BTO loses Clement

No.:  2012-11
March 2012

Clement the Cuckoo is missing in action. One of the five British Cuckoos fitted with satellite tags by the British Trust for Ornithology (BTO), Clement’s last known location was in Cameroon, showing that he had begun his journey back to Britain.

 

Clement the Cuckoo is missing in action

On the 25 February 2012, the BTO received their last transmission from Clement and, even though other tagged cuckoos have gone missing, only to reappear at a later date, analysis of the data by BTO scientists show that he is almost certainly dead.

Tagged almost a year ago at the nature reserve adjoining the headquarters of the BTO in Thetford, Norfolk, Clement has been a star Cuckoo. Talked about by television news presenters, the BBC’s Springwatch team and making headlines in the national newspapers, he has done a lot to bring the plight of the Cuckoo - Britain has lost over half of its breeding Cuckoos - to a wide audience.

It is not just this that made Clement special. He was the first British Cuckoo known to take the western migration route, crossing from Spain instead of from Italy, making ornithological history as he did so. From North Africa he made his way to Senegal, again the first British Cuckoo to be recorded here, before joining the other four tagged Cuckoos in the Congo rainforest. The wintering sites of British Cuckoos had remained a mystery for over 100 years of migration research.

Andy Clements, Director of the BTO, and Clement’s namesake, commented, “Don’t worry, it is not me the BTO have lost! Sad news though of Clement’s demise, but already we have gathered extraordinary data about Cuckoo migration thanks to Clement, and all his sponsors. Let’s hope his colleagues all make it back to the UK safely”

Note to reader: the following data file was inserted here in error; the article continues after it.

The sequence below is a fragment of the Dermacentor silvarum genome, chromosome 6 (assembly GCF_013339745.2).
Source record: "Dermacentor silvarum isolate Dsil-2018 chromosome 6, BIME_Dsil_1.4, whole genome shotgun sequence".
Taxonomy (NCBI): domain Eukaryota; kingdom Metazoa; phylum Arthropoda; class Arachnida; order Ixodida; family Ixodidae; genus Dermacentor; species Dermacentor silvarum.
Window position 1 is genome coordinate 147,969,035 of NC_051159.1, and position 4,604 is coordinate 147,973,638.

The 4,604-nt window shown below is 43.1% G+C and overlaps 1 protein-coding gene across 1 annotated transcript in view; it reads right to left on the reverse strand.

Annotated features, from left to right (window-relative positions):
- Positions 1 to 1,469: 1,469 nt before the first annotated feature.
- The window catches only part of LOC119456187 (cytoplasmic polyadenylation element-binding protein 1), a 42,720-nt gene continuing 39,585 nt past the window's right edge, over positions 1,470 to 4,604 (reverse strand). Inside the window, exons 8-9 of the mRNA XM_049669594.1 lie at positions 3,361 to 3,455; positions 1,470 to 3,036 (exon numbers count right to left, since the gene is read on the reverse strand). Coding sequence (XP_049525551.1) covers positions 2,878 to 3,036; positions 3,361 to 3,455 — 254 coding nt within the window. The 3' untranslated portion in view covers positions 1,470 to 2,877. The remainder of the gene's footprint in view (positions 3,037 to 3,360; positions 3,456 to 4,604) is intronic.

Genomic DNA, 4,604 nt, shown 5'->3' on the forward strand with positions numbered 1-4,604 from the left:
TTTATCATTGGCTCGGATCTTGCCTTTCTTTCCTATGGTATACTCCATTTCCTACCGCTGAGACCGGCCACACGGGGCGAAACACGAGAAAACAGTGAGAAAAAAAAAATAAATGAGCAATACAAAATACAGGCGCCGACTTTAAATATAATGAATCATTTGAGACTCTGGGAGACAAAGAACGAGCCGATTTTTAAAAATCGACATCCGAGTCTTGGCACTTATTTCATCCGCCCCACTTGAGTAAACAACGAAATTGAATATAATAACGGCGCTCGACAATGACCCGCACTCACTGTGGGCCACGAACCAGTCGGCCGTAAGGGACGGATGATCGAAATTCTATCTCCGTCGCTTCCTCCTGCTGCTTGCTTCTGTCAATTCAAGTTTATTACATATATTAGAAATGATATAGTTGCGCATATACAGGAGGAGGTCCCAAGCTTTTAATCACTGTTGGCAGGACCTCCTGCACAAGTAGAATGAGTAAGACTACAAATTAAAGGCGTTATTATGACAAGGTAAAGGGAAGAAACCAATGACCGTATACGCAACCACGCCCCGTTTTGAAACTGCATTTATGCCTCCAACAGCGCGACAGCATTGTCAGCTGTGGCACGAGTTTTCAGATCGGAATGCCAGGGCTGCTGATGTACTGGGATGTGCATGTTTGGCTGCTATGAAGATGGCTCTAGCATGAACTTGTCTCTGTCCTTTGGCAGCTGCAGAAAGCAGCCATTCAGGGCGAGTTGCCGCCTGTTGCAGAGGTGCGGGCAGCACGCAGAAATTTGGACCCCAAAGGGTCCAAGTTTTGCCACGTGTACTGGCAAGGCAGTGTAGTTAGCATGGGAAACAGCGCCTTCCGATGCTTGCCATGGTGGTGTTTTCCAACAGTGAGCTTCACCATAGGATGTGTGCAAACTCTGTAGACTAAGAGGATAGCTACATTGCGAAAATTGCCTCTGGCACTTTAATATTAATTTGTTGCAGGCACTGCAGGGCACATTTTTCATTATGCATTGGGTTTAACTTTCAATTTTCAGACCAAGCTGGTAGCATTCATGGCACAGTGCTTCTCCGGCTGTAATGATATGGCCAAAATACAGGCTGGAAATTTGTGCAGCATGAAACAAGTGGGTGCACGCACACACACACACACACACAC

Clement has left a rich legacy. He was the most sponsored of the BTO Cuckoos, bringing much needed funds and short-term security to the Cuckoo project, and he was the most followed bird on the BTO’s website, raising public awareness of the need to help this iconic species. 

The Cuckoo tracking project is being funded by the BBC Wildlife Fund, Essex & Suffolk Water, BTO supporters and individual sponsors.

To find out more about Clement's journey please visit http://www.bto.org/science/migration/tracking-studies/cuckoo-tracking/what-have-we-learnt/clements-story

Notes for Editors

  1. The BTO is the UK’s leading bird research organisation. Over thirty thousand birdwatchers contribute to the BTO’s surveys. They collect information that forms the basis of conservation action in the UK. The BTO maintains a staff of 100 at its offices in Norfolk, Stirling and Bangor, who analyse and publicise the results of project work. The BTO’s investigations are funded by government, industry and conservation organisations.
  2. Whilst the Cuckoo has been well studied during the breeding season here in the UK, once they head off on migration very little is known about the routes they take or where in Africa they spent the winter months. There has only been one recovery of a young bird that was found in mid-winter in Cameroon and that was 82 years ago . If we can pinpoint areas of importance then we can look at whether there are pressures there which could explain the losses of the British Cuckoo. 

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Contact Details

Paul Stancliffe
(BTO Press Officer)
Office: 01842 750050 (9am-5.30pm)
Mobile: 07585 440910 (anytime)
Email: press [at] bto.org

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